Brit(ish): On Race, Identity and Belonging by Afua Hirsch.   You’re British.   Your parents are British.  You were raised in Britain.  Your partner, your children and most of your friends are British.  So why do people keep asking you where you are from?  Brit(ish),  which is part memoir, part reportage, and part commentary, is about a search for identity. It is about the everyday racism that plagues British society. It is about our awkward, troubled relationship with our history.  You can read reviews here and here.

The Parking Lot Attendant: A Novel by Nafkote Tamirat is a haunting story of fatherhood, national identity, and what it means to be an immigrant in America today.  It explores how who we love, the choices we make, and the places we’re from combine to make us who we are.  The story begins on an undisclosed island where the unnamed narrator and her father are the two newest and least liked members of a commune that has taken up residence there.  Though the commune was built on utopian principles, it quickly becomes clear that life here is not as harmonious as the founders intended.  After immersing us in life on the island, our young heroine takes us back to Boston to recount the events that brought her here.  You can read reviews here and here.  You might also be interested in this interview with the author.

Creative Quest by Questlove.  A unique new guide to creativity from Questlove–inspirations, stories, and lessons on how to live your best creative life.  Questlove–musician, bandleader, designer, producer, culinary entrepreneur, professor, and all-around cultural omnivore–shares his wisdom on the topics of inspiration and originality in a one-of-a-kind guide to living your best creative life.  In Creative Quest, Questlove synthesizes all the creative philosophies, lessons, and stories he’s heard from the many creators and collaborators in his life, and reflects on his own experience, to advise readers and fans on how to consider creativity and where to find it.  He addresses many topics–what it means to be creative, how to find a mentor and serve as an apprentice, the wisdom of maintaining a creative network, coping with critics and the foibles of success, and the specific pitfalls of contemporary culture–all in the service of guiding admirers who have followed his career and newcomers not yet acquainted with his story.

The Long Hangover: Putin’s New Russia and the Ghosts of the Past by Shaun Walker provides a deeply reported, bottom-up explanation of Russia’s resurgence under Putin.  By cleverly exploiting the memory of the Soviet victory over fascism in World War II, Putin’s regime has made ordinary Russians feel that their country is great again.  Walker provides new insight into contemporary Russia and its search for a new identity, telling the story through the country’s troubled relationship with its Soviet past.  He not only explains Vladimir Putin’s goals and the government’s official manipulations of history, but also focuses on ordinary Russians and their motivations.  He charts how Putin raised victory in World War II to the status of a national founding myth in the search for a unifying force to heal a divided country, and shows how dangerous the ramifications of this have been.  If you want to learn more, you might find this video of a talk he gave at the NYU’s Jordan Center for the Advanced Study of Russia.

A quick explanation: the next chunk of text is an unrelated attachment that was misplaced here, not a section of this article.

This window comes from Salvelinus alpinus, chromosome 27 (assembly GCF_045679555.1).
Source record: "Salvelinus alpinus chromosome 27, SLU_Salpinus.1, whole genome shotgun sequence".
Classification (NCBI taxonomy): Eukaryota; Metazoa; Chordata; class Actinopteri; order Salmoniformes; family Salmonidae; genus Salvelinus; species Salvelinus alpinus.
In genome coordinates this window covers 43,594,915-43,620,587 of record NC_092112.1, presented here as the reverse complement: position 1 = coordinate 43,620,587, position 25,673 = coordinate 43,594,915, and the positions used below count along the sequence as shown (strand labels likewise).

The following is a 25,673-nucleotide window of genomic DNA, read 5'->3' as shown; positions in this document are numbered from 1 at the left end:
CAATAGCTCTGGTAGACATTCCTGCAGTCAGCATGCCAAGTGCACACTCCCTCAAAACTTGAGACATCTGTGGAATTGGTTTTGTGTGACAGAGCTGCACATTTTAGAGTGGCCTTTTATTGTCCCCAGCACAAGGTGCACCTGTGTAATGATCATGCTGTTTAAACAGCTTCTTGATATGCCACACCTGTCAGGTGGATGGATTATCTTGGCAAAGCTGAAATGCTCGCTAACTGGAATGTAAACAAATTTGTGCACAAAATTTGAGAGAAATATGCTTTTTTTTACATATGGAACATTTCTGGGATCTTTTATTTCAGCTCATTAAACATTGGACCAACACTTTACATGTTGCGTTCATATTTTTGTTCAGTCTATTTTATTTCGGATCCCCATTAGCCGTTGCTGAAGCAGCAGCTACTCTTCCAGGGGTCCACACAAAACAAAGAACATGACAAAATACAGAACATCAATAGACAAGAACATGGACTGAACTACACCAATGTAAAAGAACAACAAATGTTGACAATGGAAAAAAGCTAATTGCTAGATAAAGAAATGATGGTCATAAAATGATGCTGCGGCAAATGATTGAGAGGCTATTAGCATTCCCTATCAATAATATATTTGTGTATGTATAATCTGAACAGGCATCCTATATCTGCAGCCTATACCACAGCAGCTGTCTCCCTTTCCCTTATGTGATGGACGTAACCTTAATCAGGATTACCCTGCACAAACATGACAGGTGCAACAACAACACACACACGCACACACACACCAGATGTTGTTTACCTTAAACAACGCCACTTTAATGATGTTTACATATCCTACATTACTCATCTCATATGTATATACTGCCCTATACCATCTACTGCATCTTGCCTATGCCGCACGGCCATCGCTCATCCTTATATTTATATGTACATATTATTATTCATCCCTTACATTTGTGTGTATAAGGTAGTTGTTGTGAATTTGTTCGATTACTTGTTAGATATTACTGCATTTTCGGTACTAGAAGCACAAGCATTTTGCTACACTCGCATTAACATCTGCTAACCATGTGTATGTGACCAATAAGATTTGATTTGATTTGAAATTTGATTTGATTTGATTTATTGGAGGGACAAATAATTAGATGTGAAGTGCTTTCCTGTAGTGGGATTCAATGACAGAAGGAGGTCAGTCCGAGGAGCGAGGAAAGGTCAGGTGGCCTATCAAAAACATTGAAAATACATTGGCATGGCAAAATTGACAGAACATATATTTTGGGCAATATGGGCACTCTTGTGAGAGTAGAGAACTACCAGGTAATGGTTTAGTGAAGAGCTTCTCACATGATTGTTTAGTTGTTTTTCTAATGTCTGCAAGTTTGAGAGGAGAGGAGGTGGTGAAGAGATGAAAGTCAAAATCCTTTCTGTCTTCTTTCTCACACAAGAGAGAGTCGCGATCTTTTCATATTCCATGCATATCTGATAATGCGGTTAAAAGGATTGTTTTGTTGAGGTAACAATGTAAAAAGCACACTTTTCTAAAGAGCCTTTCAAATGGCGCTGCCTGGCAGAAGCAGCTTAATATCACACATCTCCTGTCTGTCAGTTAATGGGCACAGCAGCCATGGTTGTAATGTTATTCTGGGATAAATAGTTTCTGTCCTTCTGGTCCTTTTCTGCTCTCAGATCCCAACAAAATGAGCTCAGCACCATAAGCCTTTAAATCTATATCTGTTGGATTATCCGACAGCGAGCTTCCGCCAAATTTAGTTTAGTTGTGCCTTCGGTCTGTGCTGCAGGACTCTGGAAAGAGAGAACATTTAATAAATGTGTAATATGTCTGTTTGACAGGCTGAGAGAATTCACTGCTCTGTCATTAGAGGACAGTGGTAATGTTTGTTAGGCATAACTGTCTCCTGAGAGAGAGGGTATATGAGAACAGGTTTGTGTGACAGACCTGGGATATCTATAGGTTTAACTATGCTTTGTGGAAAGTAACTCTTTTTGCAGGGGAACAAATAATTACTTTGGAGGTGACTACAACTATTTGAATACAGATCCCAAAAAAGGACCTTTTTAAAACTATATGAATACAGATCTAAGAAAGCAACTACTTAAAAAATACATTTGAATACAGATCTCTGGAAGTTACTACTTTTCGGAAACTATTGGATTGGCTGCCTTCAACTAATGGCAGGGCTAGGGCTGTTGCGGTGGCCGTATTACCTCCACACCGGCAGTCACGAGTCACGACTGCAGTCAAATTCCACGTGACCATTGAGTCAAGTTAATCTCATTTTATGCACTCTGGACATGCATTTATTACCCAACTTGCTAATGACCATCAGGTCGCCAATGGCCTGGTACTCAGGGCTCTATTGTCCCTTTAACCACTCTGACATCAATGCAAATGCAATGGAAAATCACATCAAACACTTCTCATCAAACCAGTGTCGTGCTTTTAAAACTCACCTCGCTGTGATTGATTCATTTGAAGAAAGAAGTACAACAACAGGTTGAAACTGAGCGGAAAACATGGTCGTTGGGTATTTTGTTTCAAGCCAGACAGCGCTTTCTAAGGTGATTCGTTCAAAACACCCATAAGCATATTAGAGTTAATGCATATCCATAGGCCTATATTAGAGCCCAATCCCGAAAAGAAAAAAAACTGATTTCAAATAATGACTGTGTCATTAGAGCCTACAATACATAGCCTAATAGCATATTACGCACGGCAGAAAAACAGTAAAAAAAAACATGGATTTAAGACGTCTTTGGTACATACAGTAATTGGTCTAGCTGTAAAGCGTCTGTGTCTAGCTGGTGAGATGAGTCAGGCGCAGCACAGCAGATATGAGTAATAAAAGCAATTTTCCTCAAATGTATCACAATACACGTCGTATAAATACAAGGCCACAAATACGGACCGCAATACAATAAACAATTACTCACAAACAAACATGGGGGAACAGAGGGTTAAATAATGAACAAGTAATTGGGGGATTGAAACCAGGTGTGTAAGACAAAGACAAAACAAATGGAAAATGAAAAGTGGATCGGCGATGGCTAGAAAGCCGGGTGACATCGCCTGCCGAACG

Odd Girl Out: My Extraordinary Autistic Life by Laura James is a sensory portrait of an autistic mind.  From childhood, Laura James knew she was different.  She struggled to cope in a world that often made no sense to her, as though her brain had its own operating system.  It wasn’t until she reached her forties that she found out why: suddenly and surprisingly, she was diagnosed with autism.  With a touching and searing honesty, Laura challenges everything we think we know about what it means to be autistic. Married with four children and a successful journalist, Laura examines the ways in which autism has shaped her career, her approach to motherhood, and her closest relationships. Laura’s upbeat, witty writing offers new insight into the day-to-day struggles of living with autism, as her extreme attention to sensory detail–a common aspect of her autism–is fascinating to observe through her eyes.  You can read a review here, and learn more about the author’s experience here.

The post What to Read this Month: July 2018 appeared first on Duke University Libraries Blogs.

New Exhibit: Graphic Narratives from Around the World

Wed, 2018-07-11 14:42

A new exhibit on the second floor of Bostock Library, next to the East Asian Magazine Reading Room, explores the truly global popularity of graphic novels.

Since ancient times, human beings all over the globe have been bringing text and images together to tell stories. The term “graphic novel” connotes a full-length graphic narrative that uses sophisticated artwork to address serious literary themes for mature audiences. Starting in the 1980s, it gained popularity as an alternative to comics in Britain and America. However, this distinction between “lowbrow” comics and “highbrow” graphic novels is not relevant to Europe, Latin America, and Asia, which have long histories of narrative art that appeals to a wide range of audiences in many genres.